Organic farms tend to have greater biodiversity and less soil erosion. In fact, studies indicate that there’s up to 50% more plant, insect, and bird life on organic farms. – CC


No: Organic farms use pesticides, too.

organic pesticidesSource: https://blogs.scientificamerican.com/science-sushi/httpblogsscientificamericancomscience-sushi20110718mythbusting-101-organic-farming-conventional-agriculture/

First of all, yes, organic farms use pesticides. Their certification allows for use of pesticides from natural sources. And, while it might be hard to hear, many of these pesticides could also be harmful to humans. Rotenone, for example, was considered safe and natural, but studies found it caused Parkinson’s disease in rats. So, if both farms use pesticides, why pay more for it? – JI


Yes: It protects water supplies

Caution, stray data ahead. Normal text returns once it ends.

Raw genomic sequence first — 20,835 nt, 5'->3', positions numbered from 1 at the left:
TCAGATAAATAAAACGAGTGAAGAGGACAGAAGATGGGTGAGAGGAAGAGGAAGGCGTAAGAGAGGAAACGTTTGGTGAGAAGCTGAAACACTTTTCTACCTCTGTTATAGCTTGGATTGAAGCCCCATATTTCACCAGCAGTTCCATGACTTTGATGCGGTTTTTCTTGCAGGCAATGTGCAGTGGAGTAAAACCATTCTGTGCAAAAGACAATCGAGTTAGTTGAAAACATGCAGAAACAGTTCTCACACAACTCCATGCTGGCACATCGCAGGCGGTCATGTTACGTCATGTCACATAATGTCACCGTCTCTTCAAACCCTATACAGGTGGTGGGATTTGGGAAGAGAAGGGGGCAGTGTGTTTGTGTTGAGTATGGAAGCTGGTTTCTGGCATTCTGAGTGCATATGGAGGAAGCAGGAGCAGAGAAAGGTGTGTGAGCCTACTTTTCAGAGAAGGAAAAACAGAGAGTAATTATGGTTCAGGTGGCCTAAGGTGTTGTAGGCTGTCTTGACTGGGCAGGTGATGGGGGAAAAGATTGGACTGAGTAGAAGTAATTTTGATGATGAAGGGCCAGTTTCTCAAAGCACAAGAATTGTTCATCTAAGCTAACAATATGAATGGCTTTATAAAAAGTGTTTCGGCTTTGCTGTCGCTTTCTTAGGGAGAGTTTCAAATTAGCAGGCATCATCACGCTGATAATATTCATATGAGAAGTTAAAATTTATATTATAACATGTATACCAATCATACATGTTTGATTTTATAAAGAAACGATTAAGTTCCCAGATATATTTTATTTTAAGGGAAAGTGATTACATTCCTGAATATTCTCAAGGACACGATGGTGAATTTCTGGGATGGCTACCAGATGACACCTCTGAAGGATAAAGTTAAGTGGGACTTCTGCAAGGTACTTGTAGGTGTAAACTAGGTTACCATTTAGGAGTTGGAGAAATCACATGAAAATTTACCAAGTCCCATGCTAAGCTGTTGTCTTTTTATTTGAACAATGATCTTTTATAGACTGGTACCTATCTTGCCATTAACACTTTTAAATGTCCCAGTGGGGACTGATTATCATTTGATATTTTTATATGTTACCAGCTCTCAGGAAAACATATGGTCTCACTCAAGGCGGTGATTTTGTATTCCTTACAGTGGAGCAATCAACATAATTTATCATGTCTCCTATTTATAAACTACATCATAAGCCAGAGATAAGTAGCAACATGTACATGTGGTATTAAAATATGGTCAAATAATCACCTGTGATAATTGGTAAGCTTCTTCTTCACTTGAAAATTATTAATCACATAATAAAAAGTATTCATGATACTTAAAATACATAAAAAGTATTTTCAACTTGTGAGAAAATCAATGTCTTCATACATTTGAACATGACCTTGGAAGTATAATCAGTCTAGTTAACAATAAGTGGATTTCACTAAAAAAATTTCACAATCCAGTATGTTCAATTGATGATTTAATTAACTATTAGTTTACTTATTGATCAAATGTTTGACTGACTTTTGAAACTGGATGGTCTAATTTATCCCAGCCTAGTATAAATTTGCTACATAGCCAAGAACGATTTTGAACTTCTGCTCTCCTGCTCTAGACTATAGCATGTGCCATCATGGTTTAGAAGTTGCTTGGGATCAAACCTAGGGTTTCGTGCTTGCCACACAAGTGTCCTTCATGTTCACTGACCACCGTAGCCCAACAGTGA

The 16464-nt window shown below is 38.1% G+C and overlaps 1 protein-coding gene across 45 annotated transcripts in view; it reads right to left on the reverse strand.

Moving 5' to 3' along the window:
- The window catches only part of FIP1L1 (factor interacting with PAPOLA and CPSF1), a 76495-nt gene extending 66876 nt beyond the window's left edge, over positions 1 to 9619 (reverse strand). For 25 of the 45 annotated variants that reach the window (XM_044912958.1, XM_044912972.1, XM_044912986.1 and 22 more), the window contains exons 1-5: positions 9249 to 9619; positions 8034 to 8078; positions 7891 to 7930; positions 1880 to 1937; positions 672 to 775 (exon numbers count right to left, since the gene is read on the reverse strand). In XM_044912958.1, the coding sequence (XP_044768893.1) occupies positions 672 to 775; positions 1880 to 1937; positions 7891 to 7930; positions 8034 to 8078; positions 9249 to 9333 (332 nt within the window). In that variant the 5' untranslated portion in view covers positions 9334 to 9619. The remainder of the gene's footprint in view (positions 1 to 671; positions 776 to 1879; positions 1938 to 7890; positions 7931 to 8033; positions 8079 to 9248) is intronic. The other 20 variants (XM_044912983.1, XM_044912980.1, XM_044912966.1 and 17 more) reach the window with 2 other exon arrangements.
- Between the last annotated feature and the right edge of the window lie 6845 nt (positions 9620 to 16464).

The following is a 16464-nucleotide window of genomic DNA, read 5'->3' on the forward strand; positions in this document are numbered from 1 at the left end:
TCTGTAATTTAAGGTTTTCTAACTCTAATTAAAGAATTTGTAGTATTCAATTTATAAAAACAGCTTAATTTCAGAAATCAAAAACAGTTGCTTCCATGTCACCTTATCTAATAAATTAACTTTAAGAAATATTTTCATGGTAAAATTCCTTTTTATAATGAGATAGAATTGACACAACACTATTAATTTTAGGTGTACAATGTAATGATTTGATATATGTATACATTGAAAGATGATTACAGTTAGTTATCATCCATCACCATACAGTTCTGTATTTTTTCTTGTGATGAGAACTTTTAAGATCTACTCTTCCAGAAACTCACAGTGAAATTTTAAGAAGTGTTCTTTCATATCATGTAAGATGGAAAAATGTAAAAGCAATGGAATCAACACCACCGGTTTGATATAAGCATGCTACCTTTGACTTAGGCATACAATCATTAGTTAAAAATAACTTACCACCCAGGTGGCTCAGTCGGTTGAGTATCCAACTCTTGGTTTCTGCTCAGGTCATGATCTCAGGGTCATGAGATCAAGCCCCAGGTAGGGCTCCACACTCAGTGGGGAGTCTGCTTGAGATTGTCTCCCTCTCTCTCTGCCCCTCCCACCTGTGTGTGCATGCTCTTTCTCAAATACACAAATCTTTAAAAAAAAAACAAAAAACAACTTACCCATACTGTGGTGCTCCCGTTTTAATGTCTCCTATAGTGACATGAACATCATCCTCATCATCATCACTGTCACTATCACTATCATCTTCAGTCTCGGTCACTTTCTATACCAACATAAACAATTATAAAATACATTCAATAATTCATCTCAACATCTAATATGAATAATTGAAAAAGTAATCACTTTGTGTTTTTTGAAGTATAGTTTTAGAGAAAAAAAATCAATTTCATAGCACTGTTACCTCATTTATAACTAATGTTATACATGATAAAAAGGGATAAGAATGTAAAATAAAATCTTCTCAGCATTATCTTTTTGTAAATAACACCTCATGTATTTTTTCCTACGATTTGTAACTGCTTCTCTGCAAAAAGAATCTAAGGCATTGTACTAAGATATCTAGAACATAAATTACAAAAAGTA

clean waterSource: https://www.prevention.com/food-nutrition/healthy-eating/a20453119/top-reasons-to-choose-organic-foods/, http://www.organicitsworthit.org/get/10-reasons-buy-organic-0

The fertilizers that are used in conventional farming are often petroleum-based. This can lead to an excess of nitrogen and phosphorous in the ground which then negatively impacts the ground water supplies. Organic farms aren’t likely to create “dead zones” in larger bodies of water because of their safer practices. – CC


Yes: It's the only way to guarantee no GMO's

gmoSource: http://www.superlife.com/whybuyorganic/

If you are trying to avoid GMO’s, organic is the main way to guarantee GMO-free produce. While the adverse effects GMO’s are heavily debated, the point is that we don’t really know yet how they can impact our bodies. – CC


No: It's not well regulated

usda organicSource: https://www.cnbc.com/2015/11/04/is-organic-really-organic-a-deep-dive-into-the-dirt.html